SSDs are great for decreasing loading times, but only really boost performance a noticeable amount if you dont have enough RAM, and your OS starts using the HDD as swap space. They do decrease load times, however.

The other advantage to a new GPU is that down the road when you do upgrade the CPU and motherboard, the GPU is still usable, its unlikely we will move from the PCI-e interface any time soon.

#3 Edited by Mirado (992 posts) -

Yeah, the GPU is holding you back. No point in discussing a specific card if you aren't upgrading now, though; even six months can alter the price/performance ratio enough to invalidate old recommendations.

My only advice is to work within your budget. A $200-$300 GPU may max out your current CPU and, if you stick to what you say and aren't planning on a whole system overhaul, will provide just as much oomph as a $600 card. Now, if you plan to basically rework the whole thing within a year of getting that GPU, something a bit more expensive can add some later performance once you make the switch.

Certain review sites do CPU comparisons whenever a new product is released; by sticking with one GPU and testing a wide spread of processors, you can usually get a feel for how your current CPU will do (whether they include your model or just by a relative comparison between yours and something new) and how a future CPU purchase might increase performance down the line. Just keep in mind that bottlenecks are ever shifting, and you aren't wasting a GPU's potential if you plan to upgrade a bottleneck component during the time that you own it.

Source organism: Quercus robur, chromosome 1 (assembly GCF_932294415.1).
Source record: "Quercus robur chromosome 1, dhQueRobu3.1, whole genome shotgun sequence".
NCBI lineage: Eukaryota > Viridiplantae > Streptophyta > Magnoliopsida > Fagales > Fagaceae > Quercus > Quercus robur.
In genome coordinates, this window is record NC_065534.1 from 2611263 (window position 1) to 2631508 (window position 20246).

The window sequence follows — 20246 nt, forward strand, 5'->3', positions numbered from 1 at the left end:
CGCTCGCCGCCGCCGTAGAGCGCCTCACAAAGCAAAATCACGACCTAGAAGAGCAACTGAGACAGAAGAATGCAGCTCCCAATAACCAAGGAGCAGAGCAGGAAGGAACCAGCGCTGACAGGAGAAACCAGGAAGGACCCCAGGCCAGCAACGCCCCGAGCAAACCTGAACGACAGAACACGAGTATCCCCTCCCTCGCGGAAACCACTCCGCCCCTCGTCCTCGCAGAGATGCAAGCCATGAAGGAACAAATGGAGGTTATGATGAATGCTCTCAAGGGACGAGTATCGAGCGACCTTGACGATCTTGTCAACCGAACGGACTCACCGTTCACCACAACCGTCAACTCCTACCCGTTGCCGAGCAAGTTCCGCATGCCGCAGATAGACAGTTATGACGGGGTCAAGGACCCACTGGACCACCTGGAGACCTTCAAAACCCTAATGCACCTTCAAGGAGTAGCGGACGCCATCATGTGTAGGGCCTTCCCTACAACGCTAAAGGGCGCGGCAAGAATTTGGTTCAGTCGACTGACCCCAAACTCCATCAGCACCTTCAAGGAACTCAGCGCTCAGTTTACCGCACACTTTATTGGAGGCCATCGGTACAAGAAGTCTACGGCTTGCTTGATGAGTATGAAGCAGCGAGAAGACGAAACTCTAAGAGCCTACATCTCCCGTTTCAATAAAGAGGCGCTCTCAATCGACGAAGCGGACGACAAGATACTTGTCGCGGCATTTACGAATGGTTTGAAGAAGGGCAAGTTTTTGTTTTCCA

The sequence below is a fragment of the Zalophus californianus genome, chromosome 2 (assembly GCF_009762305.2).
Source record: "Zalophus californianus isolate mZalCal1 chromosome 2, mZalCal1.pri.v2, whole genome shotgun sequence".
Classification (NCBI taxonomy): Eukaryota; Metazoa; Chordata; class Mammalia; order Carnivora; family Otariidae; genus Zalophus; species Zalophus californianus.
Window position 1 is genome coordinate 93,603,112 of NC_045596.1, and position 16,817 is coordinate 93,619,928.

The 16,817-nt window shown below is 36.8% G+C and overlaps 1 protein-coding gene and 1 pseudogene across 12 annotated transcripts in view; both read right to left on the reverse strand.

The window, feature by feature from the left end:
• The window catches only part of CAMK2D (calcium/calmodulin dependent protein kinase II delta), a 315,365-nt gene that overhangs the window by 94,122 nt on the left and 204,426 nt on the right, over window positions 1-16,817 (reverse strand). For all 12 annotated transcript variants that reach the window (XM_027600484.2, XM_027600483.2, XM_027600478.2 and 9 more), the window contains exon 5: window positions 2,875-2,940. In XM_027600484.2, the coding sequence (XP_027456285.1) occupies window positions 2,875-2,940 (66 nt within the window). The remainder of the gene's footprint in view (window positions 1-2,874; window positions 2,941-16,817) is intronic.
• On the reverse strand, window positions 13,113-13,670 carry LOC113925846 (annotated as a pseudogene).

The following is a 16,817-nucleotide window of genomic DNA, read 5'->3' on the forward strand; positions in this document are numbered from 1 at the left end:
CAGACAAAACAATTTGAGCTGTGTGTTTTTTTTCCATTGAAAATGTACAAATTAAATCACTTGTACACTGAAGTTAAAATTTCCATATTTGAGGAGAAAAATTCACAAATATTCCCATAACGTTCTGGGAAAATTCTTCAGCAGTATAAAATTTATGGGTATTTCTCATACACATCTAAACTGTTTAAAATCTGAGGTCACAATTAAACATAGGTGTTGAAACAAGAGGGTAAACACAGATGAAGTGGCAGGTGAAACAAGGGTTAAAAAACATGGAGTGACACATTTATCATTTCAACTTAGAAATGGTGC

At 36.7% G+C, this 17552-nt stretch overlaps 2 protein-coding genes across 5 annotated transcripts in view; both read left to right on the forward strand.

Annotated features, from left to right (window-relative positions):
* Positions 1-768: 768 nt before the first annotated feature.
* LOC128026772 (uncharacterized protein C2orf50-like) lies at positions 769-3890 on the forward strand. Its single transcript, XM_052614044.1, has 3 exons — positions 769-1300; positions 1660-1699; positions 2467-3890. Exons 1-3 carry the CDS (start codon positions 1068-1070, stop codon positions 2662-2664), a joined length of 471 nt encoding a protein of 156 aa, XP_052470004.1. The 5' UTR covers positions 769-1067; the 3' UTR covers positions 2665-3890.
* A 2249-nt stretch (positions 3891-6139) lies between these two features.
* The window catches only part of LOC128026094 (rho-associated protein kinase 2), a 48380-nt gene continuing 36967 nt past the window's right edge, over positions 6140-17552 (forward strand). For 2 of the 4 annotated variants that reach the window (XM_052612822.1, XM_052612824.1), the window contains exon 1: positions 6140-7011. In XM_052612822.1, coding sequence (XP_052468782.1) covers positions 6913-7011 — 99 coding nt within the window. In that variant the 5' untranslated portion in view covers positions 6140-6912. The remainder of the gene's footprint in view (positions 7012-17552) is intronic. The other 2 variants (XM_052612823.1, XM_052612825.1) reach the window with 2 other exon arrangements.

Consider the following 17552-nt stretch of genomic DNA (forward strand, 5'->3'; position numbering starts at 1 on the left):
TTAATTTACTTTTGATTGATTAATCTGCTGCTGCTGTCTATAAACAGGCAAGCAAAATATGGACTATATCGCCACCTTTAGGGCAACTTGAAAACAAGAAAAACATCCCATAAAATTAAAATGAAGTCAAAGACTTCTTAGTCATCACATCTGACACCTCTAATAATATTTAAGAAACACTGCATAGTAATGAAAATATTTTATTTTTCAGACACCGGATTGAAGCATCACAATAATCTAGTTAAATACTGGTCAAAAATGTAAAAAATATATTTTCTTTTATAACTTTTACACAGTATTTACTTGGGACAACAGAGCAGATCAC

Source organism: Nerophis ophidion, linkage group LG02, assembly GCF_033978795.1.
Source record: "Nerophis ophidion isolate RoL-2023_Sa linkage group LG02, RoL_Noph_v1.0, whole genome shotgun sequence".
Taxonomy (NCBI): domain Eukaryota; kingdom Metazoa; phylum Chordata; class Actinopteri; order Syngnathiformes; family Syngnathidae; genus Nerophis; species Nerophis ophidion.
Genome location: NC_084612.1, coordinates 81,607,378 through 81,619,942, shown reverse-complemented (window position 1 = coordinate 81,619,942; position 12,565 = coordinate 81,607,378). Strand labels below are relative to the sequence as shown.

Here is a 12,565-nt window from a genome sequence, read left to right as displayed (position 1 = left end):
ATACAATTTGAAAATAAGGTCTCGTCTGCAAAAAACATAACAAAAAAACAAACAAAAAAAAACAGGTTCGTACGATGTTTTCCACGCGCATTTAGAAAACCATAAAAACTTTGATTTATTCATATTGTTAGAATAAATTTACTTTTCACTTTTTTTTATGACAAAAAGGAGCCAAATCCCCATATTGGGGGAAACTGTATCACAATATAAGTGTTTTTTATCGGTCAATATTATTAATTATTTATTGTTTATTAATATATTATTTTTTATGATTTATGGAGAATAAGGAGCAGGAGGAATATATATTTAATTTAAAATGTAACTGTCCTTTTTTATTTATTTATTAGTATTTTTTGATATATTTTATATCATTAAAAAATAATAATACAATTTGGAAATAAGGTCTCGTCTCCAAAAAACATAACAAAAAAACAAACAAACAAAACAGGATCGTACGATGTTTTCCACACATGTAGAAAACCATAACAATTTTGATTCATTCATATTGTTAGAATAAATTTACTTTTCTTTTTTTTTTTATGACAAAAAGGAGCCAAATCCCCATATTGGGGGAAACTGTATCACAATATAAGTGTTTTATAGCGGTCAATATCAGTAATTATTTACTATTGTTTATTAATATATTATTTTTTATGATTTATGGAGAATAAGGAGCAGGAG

#4 Edited by Pr1mus (3824 posts) -

@mirado: From what i gather GTX 670/680 performance is as high as i can hope to go and not waste too much of the card's potential with that CPU. It's all very hypothetical but i'm hoping that once they're out that GTX 760/760ti might be around the same level of performance as 670/680 and be cheaper. After that it's just a matter of knowing how that computer would handle PC ports of PS4/Nextbox games. A complete overhaul is out of the question for the foreseeable future. If that doesn't cut it then i'll be getting a PS4 instead and wait a couple years a build a new PC from scratch which has been what i have been doing for the last couple generations. Enjoy the consoles for their first 2-3 years and then move to the PC until the next gen consoles arrive. I'm just hoping that this time i could skip the next consoles altogether and stick to the PC without games running like crap for 2-3 years. In any case we'll know more by the end of the year.

For now though my main concern is more about knowing if the way i've been testing this, with After Burner and the task manager, is any good or if i just wasted my time.

Online
#5 Posted by Mirado (992 posts) -

@pr1mus: Honestly, the testing isn't even necessary. I can tell just by looking at the part list you posted that your GPU is holding you back. A quad-core CPU such as yours will meet the recommended requirements of new games such as Tomb Raider and will age much more gracefully than your GPU, which should already be put out to pasture. Hell, I know people with Q6600s that are running fine with a bit of overclocking, and your CPU is generations past that. Any further testing is unnecessary.